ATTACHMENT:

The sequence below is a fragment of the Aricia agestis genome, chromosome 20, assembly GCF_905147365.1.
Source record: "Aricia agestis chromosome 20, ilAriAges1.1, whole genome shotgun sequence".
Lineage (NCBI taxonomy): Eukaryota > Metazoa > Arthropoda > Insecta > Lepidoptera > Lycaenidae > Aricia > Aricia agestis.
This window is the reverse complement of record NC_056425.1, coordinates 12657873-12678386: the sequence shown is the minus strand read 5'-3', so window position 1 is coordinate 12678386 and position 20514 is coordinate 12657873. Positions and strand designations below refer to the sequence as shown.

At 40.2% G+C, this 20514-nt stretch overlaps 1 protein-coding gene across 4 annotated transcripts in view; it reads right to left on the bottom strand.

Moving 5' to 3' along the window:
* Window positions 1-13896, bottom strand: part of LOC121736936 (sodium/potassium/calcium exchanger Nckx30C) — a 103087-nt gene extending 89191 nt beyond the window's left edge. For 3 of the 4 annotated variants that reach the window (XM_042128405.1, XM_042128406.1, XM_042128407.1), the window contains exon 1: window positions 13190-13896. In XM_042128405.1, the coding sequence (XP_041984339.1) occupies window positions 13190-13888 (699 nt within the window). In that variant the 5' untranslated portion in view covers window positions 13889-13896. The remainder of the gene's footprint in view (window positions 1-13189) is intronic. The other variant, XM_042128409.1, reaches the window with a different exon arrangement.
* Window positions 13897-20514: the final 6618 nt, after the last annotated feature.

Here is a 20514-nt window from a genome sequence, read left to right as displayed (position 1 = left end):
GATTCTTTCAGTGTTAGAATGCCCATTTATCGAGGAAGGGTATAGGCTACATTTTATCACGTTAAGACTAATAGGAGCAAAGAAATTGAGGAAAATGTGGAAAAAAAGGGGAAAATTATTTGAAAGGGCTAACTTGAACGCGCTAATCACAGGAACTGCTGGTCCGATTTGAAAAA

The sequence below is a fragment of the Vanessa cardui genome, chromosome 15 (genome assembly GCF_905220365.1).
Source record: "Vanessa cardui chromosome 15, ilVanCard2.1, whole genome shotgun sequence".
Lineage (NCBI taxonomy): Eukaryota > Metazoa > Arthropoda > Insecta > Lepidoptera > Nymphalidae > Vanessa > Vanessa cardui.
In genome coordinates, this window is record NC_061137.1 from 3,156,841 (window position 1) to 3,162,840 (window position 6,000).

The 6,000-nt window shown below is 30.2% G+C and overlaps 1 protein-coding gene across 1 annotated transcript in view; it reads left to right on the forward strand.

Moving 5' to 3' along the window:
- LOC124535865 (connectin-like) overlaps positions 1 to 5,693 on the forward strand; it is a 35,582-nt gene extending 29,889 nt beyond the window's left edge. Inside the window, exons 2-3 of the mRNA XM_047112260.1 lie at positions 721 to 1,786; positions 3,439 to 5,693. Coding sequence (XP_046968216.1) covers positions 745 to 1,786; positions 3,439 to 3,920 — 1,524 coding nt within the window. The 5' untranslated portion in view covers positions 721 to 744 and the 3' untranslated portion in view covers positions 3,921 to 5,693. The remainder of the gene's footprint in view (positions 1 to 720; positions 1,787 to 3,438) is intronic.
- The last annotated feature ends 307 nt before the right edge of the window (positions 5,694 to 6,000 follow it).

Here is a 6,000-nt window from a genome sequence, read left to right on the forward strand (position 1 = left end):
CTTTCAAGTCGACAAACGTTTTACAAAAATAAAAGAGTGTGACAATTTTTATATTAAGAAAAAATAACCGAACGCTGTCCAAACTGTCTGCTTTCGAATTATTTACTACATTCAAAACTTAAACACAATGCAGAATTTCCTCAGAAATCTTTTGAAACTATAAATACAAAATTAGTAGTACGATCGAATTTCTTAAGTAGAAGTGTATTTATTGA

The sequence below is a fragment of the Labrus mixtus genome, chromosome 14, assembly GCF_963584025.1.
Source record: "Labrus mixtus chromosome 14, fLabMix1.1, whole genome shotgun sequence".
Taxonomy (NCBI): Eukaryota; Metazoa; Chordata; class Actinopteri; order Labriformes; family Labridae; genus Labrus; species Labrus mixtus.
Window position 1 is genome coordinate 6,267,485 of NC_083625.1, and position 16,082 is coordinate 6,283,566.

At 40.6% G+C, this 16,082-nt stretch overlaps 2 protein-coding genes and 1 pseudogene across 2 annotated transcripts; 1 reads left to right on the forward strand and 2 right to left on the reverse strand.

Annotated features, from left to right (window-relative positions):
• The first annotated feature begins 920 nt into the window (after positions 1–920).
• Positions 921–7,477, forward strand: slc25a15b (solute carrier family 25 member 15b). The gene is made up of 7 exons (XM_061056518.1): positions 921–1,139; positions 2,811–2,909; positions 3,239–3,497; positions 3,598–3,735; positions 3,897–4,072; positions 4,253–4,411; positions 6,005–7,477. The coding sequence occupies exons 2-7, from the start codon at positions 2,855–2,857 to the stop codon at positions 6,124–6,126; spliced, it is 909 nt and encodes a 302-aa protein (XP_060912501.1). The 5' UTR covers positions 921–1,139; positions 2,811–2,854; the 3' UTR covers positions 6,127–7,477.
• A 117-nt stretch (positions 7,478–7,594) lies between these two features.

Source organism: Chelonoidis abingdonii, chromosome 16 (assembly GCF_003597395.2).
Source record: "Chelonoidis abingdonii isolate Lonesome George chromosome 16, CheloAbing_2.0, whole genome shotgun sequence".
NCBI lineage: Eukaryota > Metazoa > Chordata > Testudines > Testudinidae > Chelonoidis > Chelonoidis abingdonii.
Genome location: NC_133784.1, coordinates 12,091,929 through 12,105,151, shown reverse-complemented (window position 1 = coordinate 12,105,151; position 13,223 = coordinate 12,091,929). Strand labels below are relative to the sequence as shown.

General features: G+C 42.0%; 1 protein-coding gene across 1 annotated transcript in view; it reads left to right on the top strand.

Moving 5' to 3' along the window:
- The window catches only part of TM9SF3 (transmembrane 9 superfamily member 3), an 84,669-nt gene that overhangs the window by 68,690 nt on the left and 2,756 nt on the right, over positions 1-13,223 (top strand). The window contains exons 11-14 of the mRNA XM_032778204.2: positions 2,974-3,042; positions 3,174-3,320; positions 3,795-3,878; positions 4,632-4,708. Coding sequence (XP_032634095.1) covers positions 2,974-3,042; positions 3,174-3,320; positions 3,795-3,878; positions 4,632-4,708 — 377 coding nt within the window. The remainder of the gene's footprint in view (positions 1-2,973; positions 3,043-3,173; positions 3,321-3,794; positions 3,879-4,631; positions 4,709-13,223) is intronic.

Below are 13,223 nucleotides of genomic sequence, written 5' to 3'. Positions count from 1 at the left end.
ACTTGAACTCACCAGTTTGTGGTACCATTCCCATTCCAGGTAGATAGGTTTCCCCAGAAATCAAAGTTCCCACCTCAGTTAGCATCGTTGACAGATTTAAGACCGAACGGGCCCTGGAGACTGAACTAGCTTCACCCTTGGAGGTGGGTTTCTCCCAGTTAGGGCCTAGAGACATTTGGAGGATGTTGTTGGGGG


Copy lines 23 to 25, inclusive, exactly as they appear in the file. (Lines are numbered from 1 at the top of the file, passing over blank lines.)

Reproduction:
Taxonomy (NCBI): Eukaryota; Metazoa; Chordata; class Actinopteri; order Labriformes; family Labridae; genus Labrus; species Labrus mixtus.
Window position 1 is genome coordinate 6,267,485 of NC_083625.1, and position 16,082 is coordinate 6,283,566.

At 40.6% G+C, this 16,082-nt stretch overlaps 2 protein-coding genes and 1 pseudogene across 2 annotated transcripts; 1 reads left to right on the forward strand and 2 right to left on the reverse strand.